6 Virtual Assistant Time Management Tips

I work from home. It’s a blessing and a curse. No, really! Unlike my 9-5 counterparts, I don’t ever really get to “leave” the “office.” Between my mommy job and my virtual assistant job, it’s critically important that I manage my time well. This goes beyond just making lists (which I love), to organizing my day and making sure that I have time for all of the important things.

Virtual Assistant Time Management Tips

As a Virtual Assistant, time management is my job. Really! Clients wouldn’t hire me if I didn’t know at a glance how many available hours I had, or if I had to spend time calculating while on a potential business call, I’d be sunk. That’s not a good business practice, and truthfully, it just plain sucks.

Use Your Planner. All The Time.

I’m not talking about a cute wall calendar. You need a good, solid, workable planner. One with time slots, preferably. I am in LOVE with Start Planner, currently. The layout and goal-setting speak to me.

Another great option for a planner (especially if your the more creative type, or you just like pretty things) is the Erin Condren Life Planner. It offers a lot of options, and her planners are very customizable for whatever your needs are.

Before I stumbled upon Start Planner, I used the Mom Does It All Weekly Planner, and really enjoyed it.

Be prepared, a GOOD planner will take up space. It will allow you lots of room for notes, thoughts, reminders, and changes. A good PLANNER will only write in their planner in pencil (I still need to remember this one most of the time!).

For me, it’s important that I schedule my day down to the approximate hour. Yes, that may sound nuts (it is), but with my current workload, it’s the only way I don’t feel guilty not working and playing with my kids. Yes, I said that. I feel guilty when I’m not working on my business. I don’t like feeling like that. So I plan my day.

Pencil in time for job searches, client projects, household chores, time with your kids, schooling, drop offs, pick ups, extracurriculars, even your weekends. The more you use it, the more natural it will become. If you’re crazy like me, get yourself a good set of highlighters and color code your days so you know at a glance what happens when.

Create Deadlines

Have a major project you’re working on that is going to take you a few days or weeks? Or even something that needs to be done by this evening? Give yourself a time limit for each of your tasks. So if you schedule “chores” in the morning, make sure that you schedule a time for those chores to be DONE.

This may seem like bad advice, but I’ve found that it seriously limits my procrastination. I only have 30 minutes to tackle my chore list? I’m laser focused in accomplishing the necessary tasks before time runs out.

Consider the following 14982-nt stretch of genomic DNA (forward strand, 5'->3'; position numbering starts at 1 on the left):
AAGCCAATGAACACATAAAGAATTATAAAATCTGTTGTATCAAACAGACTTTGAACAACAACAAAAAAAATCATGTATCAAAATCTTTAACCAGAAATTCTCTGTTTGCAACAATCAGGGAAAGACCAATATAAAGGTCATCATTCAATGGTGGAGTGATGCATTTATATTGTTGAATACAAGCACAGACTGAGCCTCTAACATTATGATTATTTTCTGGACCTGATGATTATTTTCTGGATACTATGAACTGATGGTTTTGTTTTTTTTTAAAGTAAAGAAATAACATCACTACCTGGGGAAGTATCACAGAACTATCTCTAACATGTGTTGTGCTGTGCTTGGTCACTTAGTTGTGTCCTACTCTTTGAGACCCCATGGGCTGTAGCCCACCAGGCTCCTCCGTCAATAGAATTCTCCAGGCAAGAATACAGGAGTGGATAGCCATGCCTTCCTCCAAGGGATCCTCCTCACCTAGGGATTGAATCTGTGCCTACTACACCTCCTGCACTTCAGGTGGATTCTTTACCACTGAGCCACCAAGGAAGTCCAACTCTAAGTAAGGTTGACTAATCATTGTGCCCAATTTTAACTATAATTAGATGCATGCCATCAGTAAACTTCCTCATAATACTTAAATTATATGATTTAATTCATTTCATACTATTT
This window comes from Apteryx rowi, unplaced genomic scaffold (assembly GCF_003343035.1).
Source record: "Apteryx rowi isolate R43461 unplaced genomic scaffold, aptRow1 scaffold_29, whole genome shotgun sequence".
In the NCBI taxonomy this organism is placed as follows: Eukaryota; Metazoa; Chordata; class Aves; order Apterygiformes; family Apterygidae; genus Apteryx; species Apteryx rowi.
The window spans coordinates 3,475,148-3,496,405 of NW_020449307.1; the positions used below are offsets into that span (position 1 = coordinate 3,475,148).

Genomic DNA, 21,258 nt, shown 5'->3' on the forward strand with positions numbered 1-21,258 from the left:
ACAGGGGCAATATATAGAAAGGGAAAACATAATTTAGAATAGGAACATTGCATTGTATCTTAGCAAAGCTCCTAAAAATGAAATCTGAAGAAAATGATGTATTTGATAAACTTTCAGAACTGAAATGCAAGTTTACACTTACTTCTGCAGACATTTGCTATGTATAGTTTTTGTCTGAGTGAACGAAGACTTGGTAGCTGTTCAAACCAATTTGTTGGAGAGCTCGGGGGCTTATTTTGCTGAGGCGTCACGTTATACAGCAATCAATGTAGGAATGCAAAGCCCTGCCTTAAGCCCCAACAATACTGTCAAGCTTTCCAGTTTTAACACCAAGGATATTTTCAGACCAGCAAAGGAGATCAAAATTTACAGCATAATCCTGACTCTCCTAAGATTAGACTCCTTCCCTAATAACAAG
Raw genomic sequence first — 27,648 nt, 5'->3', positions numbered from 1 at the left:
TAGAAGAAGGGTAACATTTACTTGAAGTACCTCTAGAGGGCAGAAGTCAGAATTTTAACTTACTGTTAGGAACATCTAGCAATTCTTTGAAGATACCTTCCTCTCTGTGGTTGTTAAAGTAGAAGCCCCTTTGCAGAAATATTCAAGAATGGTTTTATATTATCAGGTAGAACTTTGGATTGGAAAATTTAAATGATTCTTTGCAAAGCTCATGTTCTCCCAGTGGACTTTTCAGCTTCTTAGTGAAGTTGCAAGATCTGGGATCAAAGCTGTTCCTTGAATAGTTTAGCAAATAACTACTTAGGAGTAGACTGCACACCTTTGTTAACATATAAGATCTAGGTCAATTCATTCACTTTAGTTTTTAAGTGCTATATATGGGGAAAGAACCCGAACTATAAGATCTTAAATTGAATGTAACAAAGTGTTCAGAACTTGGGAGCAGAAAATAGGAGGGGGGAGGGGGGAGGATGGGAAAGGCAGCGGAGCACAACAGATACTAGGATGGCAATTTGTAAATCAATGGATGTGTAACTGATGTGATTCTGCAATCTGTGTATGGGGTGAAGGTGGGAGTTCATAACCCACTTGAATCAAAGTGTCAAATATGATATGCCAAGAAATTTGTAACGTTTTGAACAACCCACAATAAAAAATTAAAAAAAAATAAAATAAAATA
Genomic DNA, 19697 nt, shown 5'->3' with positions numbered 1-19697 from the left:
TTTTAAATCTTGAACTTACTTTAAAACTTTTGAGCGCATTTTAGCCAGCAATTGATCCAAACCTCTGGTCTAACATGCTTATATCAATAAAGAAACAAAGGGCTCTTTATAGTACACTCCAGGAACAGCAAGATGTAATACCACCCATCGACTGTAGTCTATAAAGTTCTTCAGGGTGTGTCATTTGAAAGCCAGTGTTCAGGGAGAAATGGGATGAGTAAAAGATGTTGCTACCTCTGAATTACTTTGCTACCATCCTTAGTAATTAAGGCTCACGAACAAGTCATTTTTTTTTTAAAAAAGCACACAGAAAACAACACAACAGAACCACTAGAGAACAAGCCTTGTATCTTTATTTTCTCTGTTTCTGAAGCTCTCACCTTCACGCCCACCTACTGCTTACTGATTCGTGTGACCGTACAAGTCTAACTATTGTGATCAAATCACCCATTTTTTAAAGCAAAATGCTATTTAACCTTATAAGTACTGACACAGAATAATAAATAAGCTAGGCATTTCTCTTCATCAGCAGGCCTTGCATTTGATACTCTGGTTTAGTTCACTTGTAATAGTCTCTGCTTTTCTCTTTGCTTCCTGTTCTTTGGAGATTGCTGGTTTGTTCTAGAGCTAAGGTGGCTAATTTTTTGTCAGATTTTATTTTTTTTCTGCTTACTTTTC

Say “No”

It’s okay to say no to things. Jobs, activities, playdates, appointments. Learn to use that little word when you need it. Once you have work, you do not have to accept every single job you are offered or interview for. It’s okay to limit your children’s playdates if you’re overwhelmed by the sheer amount of driving time you have in a week.

This goes for your “office” hours, too! It took me a long time to learn that I needed to write down when I was working…and when I wasn’t. It has helped me tremendously to enjoy the time I have with my family, knowing that I have office hours pre-planned, and there is nothing that I need to get done right now.

Lower Your Expectations

Things happen. You get sick. Your kids get sick. Your dog eats your computer (I hope not!). You have an earthquake, a hurricane, or a flood. That’s life. You need to roll with it. Plan that your day may not always go as planned. I try to schedule a few “free” hours each week that I can use to catch up with, well, life. So I didn’t get the chores finished? Do them during my “free” time. I’m still not done with a project? I take that time to tackle it and finish it.

Sure, there are weeks where I don’t need to use my “free” time, but there are weeks when I do. Because I plan ahead, I know that I won’t be stuck with too little time and too much to do (been there, done that. NOT FUN.).

Limit Notifications

Yup. I said it. This year, I made a resolution to stop checking my phone every 5 minutes (okay, it was every 3 minutes. Ridiculous.), and it’s been incredibly freeing. My phone used to ding every time someone posted, messaged, emailed, texted, or I forgot to sync my FitBit activity for more than 2 hours. I was a slave to my phone.

Sure, there are some great time management apps, but it’s just so darned tempting to “just.” So I just say no. I schedule times to check email, voicemail, even Facebook. You should, too.

Track Your Time

When you sit down to work, make sure that you are keeping accurate track of the time you spend while you spend it. It takes far more time trying to remember the hours and the projects after the fact. Trust me. I really like Freshbooks for timekeeping. It’s simple, quick, and they have an app that I can use to log phone calls if I’m away from my computer.

What is your favorite time management tip?

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  1. London Management Centre on June 9, 2016 at 6:11 am

    constantly checking your phone during work times is something that is becoming a growing problem with the sheer amount of connection that a phone can have. Facebook, Twitter, LinkedIn, Emails, Phone, Skype… Everything on it can prove to be a big distraction to somebody. Great tip!

    • Brea on June 9, 2016 at 8:26 am

      It is!!

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